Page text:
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Some Nigerian teachers retained their theoretical knowledge of cardiopulmonary resuscitation after 15 months of initial training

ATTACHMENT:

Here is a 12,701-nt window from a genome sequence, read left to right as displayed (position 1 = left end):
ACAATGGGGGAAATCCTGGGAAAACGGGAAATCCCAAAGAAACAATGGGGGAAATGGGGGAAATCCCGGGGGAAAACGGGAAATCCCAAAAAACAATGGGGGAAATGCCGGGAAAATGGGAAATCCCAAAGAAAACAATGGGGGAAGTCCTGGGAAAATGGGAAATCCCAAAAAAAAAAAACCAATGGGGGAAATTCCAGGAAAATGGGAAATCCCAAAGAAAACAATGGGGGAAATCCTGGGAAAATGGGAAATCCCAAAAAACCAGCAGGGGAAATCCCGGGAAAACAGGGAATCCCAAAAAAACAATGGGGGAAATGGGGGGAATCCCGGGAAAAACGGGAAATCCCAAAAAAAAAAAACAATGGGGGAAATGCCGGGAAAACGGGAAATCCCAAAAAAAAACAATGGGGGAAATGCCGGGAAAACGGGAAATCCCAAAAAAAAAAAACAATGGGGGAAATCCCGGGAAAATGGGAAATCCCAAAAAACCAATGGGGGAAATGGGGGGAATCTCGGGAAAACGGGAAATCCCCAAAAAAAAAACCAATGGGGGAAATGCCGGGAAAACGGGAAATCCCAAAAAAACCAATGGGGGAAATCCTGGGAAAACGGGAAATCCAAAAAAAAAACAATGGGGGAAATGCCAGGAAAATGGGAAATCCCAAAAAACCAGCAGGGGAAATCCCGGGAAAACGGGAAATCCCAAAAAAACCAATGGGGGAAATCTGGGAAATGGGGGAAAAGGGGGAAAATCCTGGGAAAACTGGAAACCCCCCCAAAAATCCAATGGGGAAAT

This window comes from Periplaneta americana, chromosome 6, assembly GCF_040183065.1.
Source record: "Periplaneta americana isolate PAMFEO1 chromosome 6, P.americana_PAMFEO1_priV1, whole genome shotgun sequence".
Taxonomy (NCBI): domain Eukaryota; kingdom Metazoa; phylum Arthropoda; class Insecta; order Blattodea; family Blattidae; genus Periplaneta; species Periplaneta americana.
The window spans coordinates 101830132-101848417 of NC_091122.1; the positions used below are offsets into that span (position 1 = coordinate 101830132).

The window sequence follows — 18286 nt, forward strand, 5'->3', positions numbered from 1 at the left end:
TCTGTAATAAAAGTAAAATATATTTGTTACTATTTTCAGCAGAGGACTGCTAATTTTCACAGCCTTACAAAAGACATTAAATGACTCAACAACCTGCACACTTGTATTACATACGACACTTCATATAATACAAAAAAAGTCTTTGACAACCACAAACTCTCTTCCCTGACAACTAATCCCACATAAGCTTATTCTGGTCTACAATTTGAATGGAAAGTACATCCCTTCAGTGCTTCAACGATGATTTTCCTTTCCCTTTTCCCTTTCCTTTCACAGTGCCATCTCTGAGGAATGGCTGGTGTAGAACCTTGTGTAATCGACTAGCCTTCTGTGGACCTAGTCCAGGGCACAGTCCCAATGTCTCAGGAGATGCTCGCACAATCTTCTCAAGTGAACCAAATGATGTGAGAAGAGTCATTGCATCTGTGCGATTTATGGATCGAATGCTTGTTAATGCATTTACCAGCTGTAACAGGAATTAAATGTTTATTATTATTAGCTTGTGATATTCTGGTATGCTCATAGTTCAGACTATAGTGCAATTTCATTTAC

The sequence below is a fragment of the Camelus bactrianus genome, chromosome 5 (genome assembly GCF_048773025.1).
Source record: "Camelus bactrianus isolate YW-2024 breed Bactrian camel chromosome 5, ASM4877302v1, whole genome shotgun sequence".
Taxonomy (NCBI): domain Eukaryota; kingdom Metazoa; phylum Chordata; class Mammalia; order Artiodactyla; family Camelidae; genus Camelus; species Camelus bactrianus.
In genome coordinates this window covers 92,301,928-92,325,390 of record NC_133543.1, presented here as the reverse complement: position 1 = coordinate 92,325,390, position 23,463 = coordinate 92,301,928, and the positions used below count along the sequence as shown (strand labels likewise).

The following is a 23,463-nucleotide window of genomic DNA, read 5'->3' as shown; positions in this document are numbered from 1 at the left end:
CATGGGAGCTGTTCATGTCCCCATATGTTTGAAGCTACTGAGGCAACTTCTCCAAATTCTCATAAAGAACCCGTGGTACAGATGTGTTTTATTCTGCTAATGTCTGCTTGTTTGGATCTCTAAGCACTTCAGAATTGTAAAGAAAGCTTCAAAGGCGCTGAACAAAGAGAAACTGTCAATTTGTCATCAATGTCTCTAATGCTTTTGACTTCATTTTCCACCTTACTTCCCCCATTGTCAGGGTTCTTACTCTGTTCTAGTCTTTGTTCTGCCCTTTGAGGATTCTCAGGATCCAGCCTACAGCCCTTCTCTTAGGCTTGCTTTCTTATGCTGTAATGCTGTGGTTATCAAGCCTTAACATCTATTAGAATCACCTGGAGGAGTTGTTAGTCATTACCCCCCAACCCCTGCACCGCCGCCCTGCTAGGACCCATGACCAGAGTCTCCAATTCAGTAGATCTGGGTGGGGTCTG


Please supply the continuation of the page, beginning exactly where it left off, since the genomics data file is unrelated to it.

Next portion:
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https://www.eduzhai.net Public Health Research 2018, 8(3): 53-59 DOI: 10.5923/j.phr.20180803.01 Cardiopulmonary Resuscitation Theoretical Knowledge Retention of Some Nigerian Teachers 15 Months after Initial Training Adedamola Olutoyin Onyeaso1,*, Chukwudi Ochi Onyeaso2 1Department of Human Kinetics and Health Education, Faculty of Education, University of Port Harcourt, Port Harcourt, Nigeria 2Department of Child Dental Health, Faculty of Dentistry College of Health Sciences, University of Port Harcourt / University of Port Harcourt Teaching Hospital, Port Harcourt, Nigeria Abstract Introduction: For effective bystander cardiopulmonary resuscitation (CPR) to be achievable, potential bystander CPR providers must be able to retain sufficient CPR knowledge for a reasonable time frame after training. This study aimed at ascertaining the retained CPR theoretical knowledge of some Nigerian teachers after 15 months of CPR training. Materials and Methods: A quasi-experimental study design was used. From the initial cohort of forty one (41) teachers, thirty one (31) of them participated in the last phase of the study. The same self-administered questionnaire with seven (7) questions on their theoretical CPR knowledge, used initially immediately after their CPR training in 2016 to assess them was used again in December 2017 without further training. The data was analysed using both descriptive and paired samples t-test statistics. Results: Generally, the participants had good retention of the CPR theoretical knowledge that were not statistically significantly different from their post-training knowledge earlier (P > 0.05) except in two questions where the differences (CPR knowledge losses) were statistically significant (P < 0.05). Conclusions/ Recommendations: The Nigerian teachers retained satisfactory CPR theoretical knowledge after 15 months of initial training, which holds promise for their ability to provide bystander CPR for victims of out-of-hospital cardiac arrests (OHCAs) and the training of their students with the possible incorporation of CPR programme into Nigerian schools’ curricula. There is need to repeat the study with larger sample sizes. Keywords CPR theoretical knowledge, Retention, Teachers, Nigeria 1. Introduction The important place of teachers in achieving effective bystander cardiopulmonary resuscitation (CPR) in different nations of the world has been documented [1-5]. It is not enough to expose potential bystander CPR providers such as teachers to the teaching and training in CPR but their ability to retain such information for some time before they are re-trained is central for any effective bystander CPR provision [6]. Even medically trained professionals require re-training for effectiveness. Hammond et al [7] reported that nurses retained virtually equivalent level of theoretical knowledge of CPR 18 months after advanced life support training unlike their skills which dropped markedly. It is known that * Corresponding author: adedamola.onyeaso@uniport.edu.ng (Adedamola Olutoyin Onyeaso) Published online at https://www.eduzhai.net Copyright © 2018 The Author(s). Published by Scientific & Academic Publishing This work is licensed under the Creative Commons Attribution International License (CC BY). http://creativecommons.org/licenses/by/4.0/ one of the major hindrances to laypersons performing bystander CPR when needed is lack of confidence often based on poor knowledge of what is expected of them [1, 8-12]. According to Mpotos et al [1], 61% of the teachers interviewed felt incapable and unwilling to teach CPR because of their perceived lack of knowledge to do so despite their previous exposure to CPR teaching while 73% wished they had more training in CPR. In all, only a small proportion of the teachers they assessed felt competent to handle CPR teaching for their students. Unlike other countries, Nigerian Government is yet to make any significant effort toward encouraging bystander cardiopulmonary resuscitation for lay persons. Meanwhile, it is known that the public health burden of out-of-hospital cardiac arrest (OHCA) is not limited to developed economies of the world but has been reported among the less socio-economically advanced countries [13-20]. To the best of the knowledge of the authors, there is no reported Nigerian study on retention of the theoretical CPR knowledge of teachers after training which is key in their ability to provide bystander CPR for victims of out-of-hospital cardiac arrests (OHCAs). The only related 54 Adedamola Olutoyin Onyeaso et al.: Cardiopulmonary Resuscitation Theoretical Knowledge Retention of Some Nigerian Teachers 15 Months after Initial Training Nigerian study recently published was on the retention of CPR skills among some Nigerian secondary school children that reported significant loss of CPR skills by the participants over a 6-month timeframe [21]. In furtherance of our advocacy for the needed attention to bystander CPR in our communities in Nigeria through the involvement of teachers and secondary school students, the present study aimed at assessing the retained CPR knowledge of a group of Nigerian teachers over a 15-month timeframe. It was hypothesized that the retained CPR knowledge of the teachers would not be statistically significantly lower than their post-training CPR knowledge 15 months earlier. 2. Materials and Methods 2.1. Research Design the participants could not return for their studies as scheduled. However, the participants returned 15 months after the initial assessment and were then re-assessed. At the time of the re-assessment of the CPR knowledge of the cohort, only thirty one (31) of them were present and participated in this phase of the study. No further teaching on cardiopulmonary resuscitation was given to the cohort before the re-assessment. As was done in 2016, the same investigator (Assessor) distributed to the 31 participants the same questionnaire containing the same questions which they answered post-teaching on CPR 15 months earlier (see Appendix). Determination of Poor and Good CPR Skills Retention For each of the seven questions on CPR knowledge, retention of at least 50% of the post-training CPR knowledge is considered acceptable and any score less than that is considered as poor CPR knowledge retention. This study was carried out using a quasi-experimental cohort design. 2.2. Population of the Study As previously reported [22], a cohort of forty one (41) Nigerian teachers who came for their Sandwich Programme in the Department of Human Kinetics and Health Education of the Faculty of Education at the University of Port Harcourt, Port Harcourt, Nigeria were taught and trained in the conventional cardiopulmonary resuscitation (CPR). The participants came from different public and primary and secondary school in Nigeria involving the following three (3) Geo-Political Regions: South-South Region having six states – Edo, Delta, Bayelsa, Rivers, Akwa-Ibom and Cross River; South-East Region with five states – Abia, Enugu, Anambra, Ebonyi and Imo; and North-Central Region with six states plus the Federal Capital Territory (FCT)- Kogi, Benue, Kwara, Niger, Nasarawa and Plateau. The CPR knowledge of the same participants was re-assessed in December, 2017 (15 months after their initial teaching and assessment in September 2016). The original research plan was to re-assess their retention of CPR knowledge a year after the initial training but it was disrupted by a nation-wide industrial action by the Academic Staff Union of Universities (ASUU) in Nigeria as 2.3. Null Hypothesis It was hypothesized that the retained CPR knowledge of the teachers would not be statistically significantly lower than their post-training CPR knowledge 15 months earlier. 2.4. Data Analysis In addition to descriptive statistics, the data collated immediately after training 15 months ago and the present CPR knowledge of the final cohort were analyzed using the paired samples T-test at P < 0.05 level of significance. 3. Results Table 1 shows the descriptive statistics of the responses of the participants to the questions on CPR knowledge 15 months earlier after the teaching and their last responses (retained CPR theoretical knowledge) in December 2017. The Table shows that their worst CPR theoretical knowledge was found in 6th question (when giving rescue breaths, for how long do you breath into the person’s mouth?) with only 6.5% correct responses while the best response was on question 4 (when assessing a person’s breathing, what do you look for?) having 93.5%. Table 1. The post-training and retention CPR knowledge performance of the teachers Questions on CPR Post-training performance Retention performance Wrong Right Wrong Right 1 What is the first thing you should do if you come across a collapsed person? 10(32.3%) 21(67.7%) 21(67.7%) 10(32.3%) 2 Why would you shake and shout at a collapsed person? 4(12.9%) 27(87.1%) 11(35.5%) 20(64.5%) 3 What action would you use to open the person’s airway? 5(16.1%) 26(83.9%) 8(25.8%) 23(74.2%) 4 When assessing a person’s breathing, what do you look for? 3(9.7%) 28(90.3%) 2(6.5%) 29(93.5%) 5 What does CPR stand for? 3(9.7%) 28(90.3%) 4(12.9%) 27(87.1%) 6 When giving rescue breaths, for how long do you breathe into the person’s mouth? 24(77.4%) 7(22.6%) 29(93.5%) 2(6.5%) 7 How many chest compressions and rescue breaths would you give per cycle of CPR? 3(9.7%) 28(90.3%) 16(51.6%) 15(48.4%) Public Health Research 2018, 8(3): 53-59 55 The comparison of the CPR post-training and retention knowledge of the participants expressed in percentages for each question is shown in Table 2 below. Table 3 below provides the mean CPR post-training and retention knowledge of the teachers, as well as the percentage mean loss of CPR knowledge for the participants with the worst loss found in question 1 (52.37%) and the least in question 4 (3.45%). Table 4 gives the paired samples T-test analysis of the post-training and retention CPR knowledge of the teachers (participants) which reveals the rejection of the null hypothesis for questions 1 and 7 (P < 0.05). Table 2. Comparison of the CPR post-training and retention knowledge of the participants expressed as percentages against the number of participants in each question 1(14.29%) 2(28.58%) 3(42.87%) 4(57.16%) 5(71.45%) 6(85.74%) 7(100%) Post-training performance Retention performance P1 P2 P3 P4 P5 P6 P7 R1 R2 R3 R4 R5 R6 R7 21 10 27 20 26 23 26 29 28 27 7 2 28 15 Table 3. The mean CPR post-training and retention knowledge of the teachers Pair 1 Pair 2 Pair 3 Pair 4 Pair 5 Pair 6 Pair 7 Post-K RK Post-K RK Post-K RK Post-K RK Post-K RK Post-K RK Post-K RK Mean .6774 .3226 .8710 .7419 .8387 .7419 .9355 .9032 .9032 .8710 .2258 .0645 .9032 .4839 N Std. Deviation Std. Error Mean Mean Loss 31 .47519 .08535 31 .47519 .08535 .3548 31 .34078 .06121 31 .44480 .07989 .1291 31 .37388 .06715 31 .44480 .07989 .0968 31 .24973 .04485 31 .30054 .05398 .0323 31 .30054 .05398 31 .34078 .06121 0.322 31 .42502 .07634 31 .24973 .04485 0.1613 31 .30054 .05398 31 .50800 .09124 0.4193 Note: Post-K = Post-training CPR Knowledge; RK = Retained CPR Knowledge %Mean Loss 52.37% 14.82% 11.54% 3.45% 3.56% 71.43% 46.42% Table 4. The Paired Samples T-Test analysis of the post-training and retention CPR knowledge of the teachers Paired Differences Mean Std. Std. Error Deviation Mean 95% Confidence Interval of the Difference T df Lower Upper Pair 1 Post-K-RK .35484 .55066 .09890 .15286 .55682 3.588 30 Pair 2 Post-K-RK .12903 .61870 .11112 -.09791 .35598 1.161 30 Pair 3 Post-K-RK .09677 .47292 .08494 -.07670 .27024 1.139 30 Pair 4 Post-K-RK .03226 .40693 .07309 -.18152 .11700 -.441 30 Pair 5 Post-K-RK .03226 .40693 .07309 -.11700 .18152 .441 30 Pair 6 Post-K-RK .16129 .52261 .09386 -.03040 .35298 1.718 30 Pair7 Post-K-RK .41935 .56416 .10133 .21242 .62629 4.139 30 Sig. (2-tailed) .001 .255 .264 .662 .662 .096 .000 Note: Post-K = Post-training CPR Knowledge; RK = Retained CPR Knowledge; the null hypothesis was rejected only in two out of the seven questions. 56 Adedamola Olutoyin Onyeaso et al.: Cardiopulmonary Resuscitation Theoretical Knowledge Retention of Some Nigerian Teachers 15 Months after Initial Training 4. Discussion This first Nigerian quasi-experimental cohort study on theoretical knowledge of cardiopulmonary resuscitation has shown generally good retention of the theoretical knowledge of CPR by the Nigerian teachers with statistically significant differences found only in two questions between their earlier post-training knowledge and their retained knowledge after 15 months. This finding is considered encouraging based on the fact that all the participants only had the first opportunity to learn about CPR when they were taught during the initial period of this study in September 2016. Retention of cardiopulmonary resuscitation (CPR) knowledge and skills have been a challenge which has necessitated the periodic re-training adopted worldwide [6, 7, 23-26]. Mpotos et al [1] reported that despite having about 59% of their respondents with previous CPR training, 61% of the teachers felt incapable and not willing to teach CPR, and mainly because of a perceived lack of knowledge of CPR in 50%. In addition, 69% of the respondents felt incompetent to perform correct cardiopulmonary resuscitation (CPR) while 73% of them desired more training in CPR. According Nishimaya et al [26], in-service and pre-service nursing professionals were assessed immediately after exposing them to paediatric CPR training and 6 weeks later. It was discovered during the reassessment 6 weeks later that though both improved in CPR knowledge and skills, the in-service nurses did retain CPR knowledge better with time than skills. It is known that effective bystander cardiopulmonary resuscitation can double or triple the chances of survival after out-of-hospital cardiac arrest (OHCA) cases [27]. However, this can only be achievable in bystander CPR if the fears of these non-medically qualified bystanders are overcome through proper teaching and training. One of the major fears of potential bystander CPR providers is fear of contacting infections in course of giving rescue breaths to victims of OHCA [27]. In our present Nigerian study, the question on providing mouth-to-mouth breaths to victims had the lowest percentage in terms of the participants remembering it. The same pattern is seen even in their post-training responses 15 months ago. This could be a reflection of the attitude of the participants to this aspect of bystander CPR provision. In fact, two related earlier Nigerian reports indicated the unfavourable attitudes of both secondary students and teachers to mouth-to-mouth respiration [28, 29]. These suggest the need to introduce compression-only bystander CPR in further Nigerian research efforts in this direction. According to Nishiyama et al [30], the shortened chest compression-only cardiopulmonary resuscitation mass training programme appeared to help members of the general public retain cardiopulmonary resuscitation skills better than the conventional cardiopulmonary resuscitation training programme. It is important to note that the two questions where there were significant differences between their earlier CPR knowledge and their retained knowledge in our study have to do with: what is the first thing you should do if you come across a collapsed person? and how many chest compressions and rescue breaths would you give per cycle of CPR? These findings would need to be addressed in future CPR trainings in Nigeria because it means that the participants forgot these aspects of the training much faster than the rest. Competency in CPR has been defined as the ability to acquire and retain CPR cognitive knowledge and skills in order to provide CPR in cardiopulmonary arrest (CPA) situations [31-33]. Strengths and Limitations of this Study This study has the strength of having a fairly representative sample as the participants were drawn from different schools from various parts of the country, as well as being the first quasi-experimental study from Nigeria involving teachers who are very important stakeholders in developing bystander CPR programme in schools. However, it has been limited by the relatively small sample size occasioned by natural attrition as ten participants who originally were part of the initial cohort could not come back for the retention phase of the study. Therefore, the general extrapolation of the results of this study should be done with care. This call for more related studies in Nigeria involving bigger sample sizes. 5. Conclusions The Nigerian teachers retained satisfactory CPR theoretical knowledge after 15 months of initial training, which holds promise for their ability to provide bystander CPR for victims of out-of-hospital cardiac arrests (OHCAs) and the training of their students with the possible incorporation of CPR programme into Nigerian schools’ curricula. 6. Recommendations 1. There is need for more similar studies with larger sample sizes that possibly could involve more teachers from more schools in the North East and North West geo-political regions of Nigeria, although it will have more financial implications. 2. There is need to carry out some similar studies in Nigeria using the chest compression-only training so as to compare such with the conventional training results. Public Health Research 2018, 8(3): 53-59 57 Appendix Section A: Personal Data Please tick as it applies to you. QUESTIONNAIRE ON CPR 1. Gender: Male:  Female:  2 Age in Years: -------------------------------------------------------------------------------------------- 3. Official status at workplace --------------------------------------------------------------------------- 4. Name of workplace: ------------------------------------------------------------------------------------ 5. For how long have you been teaching? -------------------------------------------------------------- 6. In which state is your work place? -------------------------------------------------------------------- 7. As a sandwich student, please state your Department here in Uniport --------------------------- Section B Concerning a collapsed victim, please tick only one option in questions below. 5. What is the first thing you should do if you come across a collapsed person? Call an ambulance Try to get the person to respond to you Check to see if the person is breathing normally 6. Why would you shake and shout at a collapsed person? To open the airway To restart the heart To check for response 7. What action would you use to open the person’s airway? Tilt the head back and lift the chin Tilt the head and push the chin down Tilt the head down and turn the chin to the right 8. When assessing a person’s breathing, what do you look for? Chest movement Movement of the eyes Movement of nose 9. What does CPR stand for? Call Respond React Cardiopulmonary Resuscitation Citizen Please Respond 10. When giving rescue breaths, for how long do you breathe into the person’s mouth? 1 second 5 seconds 10 seconds 11. How many chest compressions and rescue breaths would you give per cycle of CPR? 20 presses and one breath 30 presses and two breaths 30 presses and three breaths REFERENCES [1] Mpotos N, Vekeman E, Monsieurs K, DereseA, Valcke M. Knowledge and willingness to teach cardiopulmonary resuscitation: a survey among 4273 teachers. Resuscitation 2013; 84(4): 496-500. [2] Pkant N, Taylor K. 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